So, how are we going to get through the next six months?

The same way we always do. 

Stack minutes into hours, and hours into days, and days into weeks into months until we look at each again and remember why we’re together. 

Recite what I call the marriage prayer.  “Lord help me in my unbelief.”

And, if all else fails, we’ll sell everything and fly to Thailand, or Tasmania, or Timbuktu.

But, guaranteed, come December 14th, the anniversary of the day Jack stepped on the landmine, the day he left Vietnam, we’ll still be right here, glaring or gazing, either way, we’ll be side-by-freaking-side.   

Floating.

bull-shark

Right now, Jack and I are floating in a warm, salty sea of emotional calm.  But, even as I feel the metaphorical sun on my face, my bare shoulder brushing his, I know, I KNOW, tiny biting fish and enormous dark shadows with sharp teeth wait just below the surface of everyday life.  This knowledge has been reinforced so many times in my marriage that it is almost impossible to arch my back, throw my arms to the sides and just. . .float.

Last week, author Jan Morrill(The Red Kimono) interviewed Jack and me for a piece she’s writing for submission to the next Wounded Warrior Project Anthology.  When Jack revealed that his other marriages lasted, on average, less than four years each, Jan asked why he and I are still together after twenty-five years.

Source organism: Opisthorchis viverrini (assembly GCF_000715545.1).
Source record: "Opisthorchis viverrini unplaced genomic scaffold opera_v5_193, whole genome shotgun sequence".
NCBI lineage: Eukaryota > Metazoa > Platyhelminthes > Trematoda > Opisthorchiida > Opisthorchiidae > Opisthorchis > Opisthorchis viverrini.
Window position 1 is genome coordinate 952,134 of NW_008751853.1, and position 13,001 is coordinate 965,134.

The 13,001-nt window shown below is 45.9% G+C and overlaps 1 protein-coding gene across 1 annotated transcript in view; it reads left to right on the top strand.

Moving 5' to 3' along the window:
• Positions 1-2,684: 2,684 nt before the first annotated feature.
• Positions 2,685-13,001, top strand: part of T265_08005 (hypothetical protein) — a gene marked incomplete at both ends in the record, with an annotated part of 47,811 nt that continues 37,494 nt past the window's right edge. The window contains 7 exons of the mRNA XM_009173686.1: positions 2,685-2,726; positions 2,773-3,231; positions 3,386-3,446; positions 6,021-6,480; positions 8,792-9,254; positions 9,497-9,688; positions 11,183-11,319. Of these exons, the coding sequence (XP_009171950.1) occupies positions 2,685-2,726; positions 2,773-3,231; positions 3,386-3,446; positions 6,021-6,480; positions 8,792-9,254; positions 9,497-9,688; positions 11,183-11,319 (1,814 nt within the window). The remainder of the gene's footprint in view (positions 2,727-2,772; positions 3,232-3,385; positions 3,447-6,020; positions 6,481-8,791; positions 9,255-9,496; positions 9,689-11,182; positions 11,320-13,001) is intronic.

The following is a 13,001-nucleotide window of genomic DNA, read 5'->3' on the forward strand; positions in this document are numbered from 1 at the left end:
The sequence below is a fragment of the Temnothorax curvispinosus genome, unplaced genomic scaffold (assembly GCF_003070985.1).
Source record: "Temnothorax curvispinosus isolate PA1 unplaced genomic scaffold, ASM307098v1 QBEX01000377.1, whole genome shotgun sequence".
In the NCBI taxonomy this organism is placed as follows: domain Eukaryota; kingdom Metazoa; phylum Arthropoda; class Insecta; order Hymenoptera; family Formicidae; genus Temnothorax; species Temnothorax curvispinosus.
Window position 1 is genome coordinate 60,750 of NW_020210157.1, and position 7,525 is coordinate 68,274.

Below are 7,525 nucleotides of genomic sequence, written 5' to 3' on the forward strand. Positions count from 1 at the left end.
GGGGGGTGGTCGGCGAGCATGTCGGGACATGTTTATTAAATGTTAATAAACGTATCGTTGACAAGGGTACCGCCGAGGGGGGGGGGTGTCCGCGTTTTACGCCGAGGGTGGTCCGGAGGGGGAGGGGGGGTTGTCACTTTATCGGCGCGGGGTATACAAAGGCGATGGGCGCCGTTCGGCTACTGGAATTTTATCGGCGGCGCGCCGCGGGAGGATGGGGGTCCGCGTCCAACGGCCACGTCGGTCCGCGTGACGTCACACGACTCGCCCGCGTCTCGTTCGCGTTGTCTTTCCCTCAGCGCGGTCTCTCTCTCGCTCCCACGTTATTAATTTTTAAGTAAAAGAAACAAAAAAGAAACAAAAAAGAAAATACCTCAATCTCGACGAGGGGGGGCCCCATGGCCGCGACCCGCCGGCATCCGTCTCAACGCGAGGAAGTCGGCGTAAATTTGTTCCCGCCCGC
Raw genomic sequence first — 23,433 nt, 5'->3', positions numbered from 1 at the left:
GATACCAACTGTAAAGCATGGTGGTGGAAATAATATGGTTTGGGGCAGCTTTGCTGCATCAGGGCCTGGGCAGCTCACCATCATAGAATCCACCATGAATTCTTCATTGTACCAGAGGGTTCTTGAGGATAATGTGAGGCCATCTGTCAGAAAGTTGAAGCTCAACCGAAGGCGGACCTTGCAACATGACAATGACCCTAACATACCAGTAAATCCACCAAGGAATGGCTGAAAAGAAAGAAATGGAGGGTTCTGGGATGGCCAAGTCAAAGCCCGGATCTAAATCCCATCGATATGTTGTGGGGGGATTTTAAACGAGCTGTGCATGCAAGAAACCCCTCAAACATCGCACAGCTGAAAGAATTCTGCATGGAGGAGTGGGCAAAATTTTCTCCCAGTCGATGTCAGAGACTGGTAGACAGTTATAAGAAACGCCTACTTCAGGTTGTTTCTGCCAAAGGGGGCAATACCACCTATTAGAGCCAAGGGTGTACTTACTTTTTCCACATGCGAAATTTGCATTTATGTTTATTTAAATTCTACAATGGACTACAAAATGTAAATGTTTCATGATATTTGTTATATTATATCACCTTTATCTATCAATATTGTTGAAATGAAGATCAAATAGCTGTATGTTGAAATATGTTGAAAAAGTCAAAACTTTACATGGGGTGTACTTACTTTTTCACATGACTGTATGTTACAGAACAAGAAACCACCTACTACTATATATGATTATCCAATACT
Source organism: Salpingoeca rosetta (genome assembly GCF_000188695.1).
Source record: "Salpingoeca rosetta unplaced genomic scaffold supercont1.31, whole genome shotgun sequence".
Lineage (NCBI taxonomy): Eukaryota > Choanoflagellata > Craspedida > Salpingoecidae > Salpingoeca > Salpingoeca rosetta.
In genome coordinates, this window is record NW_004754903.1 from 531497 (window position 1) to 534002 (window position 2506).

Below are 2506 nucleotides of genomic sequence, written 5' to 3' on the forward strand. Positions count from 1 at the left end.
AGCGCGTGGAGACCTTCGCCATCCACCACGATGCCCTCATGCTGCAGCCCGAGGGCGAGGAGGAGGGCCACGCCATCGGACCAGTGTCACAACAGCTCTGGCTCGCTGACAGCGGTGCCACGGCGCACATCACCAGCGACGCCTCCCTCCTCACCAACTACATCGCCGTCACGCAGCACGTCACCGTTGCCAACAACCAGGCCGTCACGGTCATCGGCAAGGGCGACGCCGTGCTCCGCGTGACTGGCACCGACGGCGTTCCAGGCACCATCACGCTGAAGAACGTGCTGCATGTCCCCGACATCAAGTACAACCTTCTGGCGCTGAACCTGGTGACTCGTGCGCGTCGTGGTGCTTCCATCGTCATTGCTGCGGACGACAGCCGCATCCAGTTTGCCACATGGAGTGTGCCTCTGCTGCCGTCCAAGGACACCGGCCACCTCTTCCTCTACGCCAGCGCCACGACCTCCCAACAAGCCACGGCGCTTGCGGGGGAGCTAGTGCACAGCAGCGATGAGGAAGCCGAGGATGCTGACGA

Good question. 

Here’s Jack’s answer:

“I can’t get rid of her.  I keep messing up and doing my best to run her off, but she sticks like glue and won’t leave.”

I believe he was only half-kidding.

Here’s my answer:

“Because I’m still learning life lessons from Jack.  This marriage is where I need to be.  Still.  After all this time, through all the messes and all the glorious times.  Right now, my marriage is teaching me to float.  To take life one moment at a time and luxuriate in that moment.  To know that there is nothing I can do about what is, undoubtedly, already swimming up from the deep, ready to bite me on the ass.”

Jack laughed at my answer.

“That’s sort of like beating your head against the wall because it feels so good when you stop, isn’t it?”

Then he reached across the table and took my hand.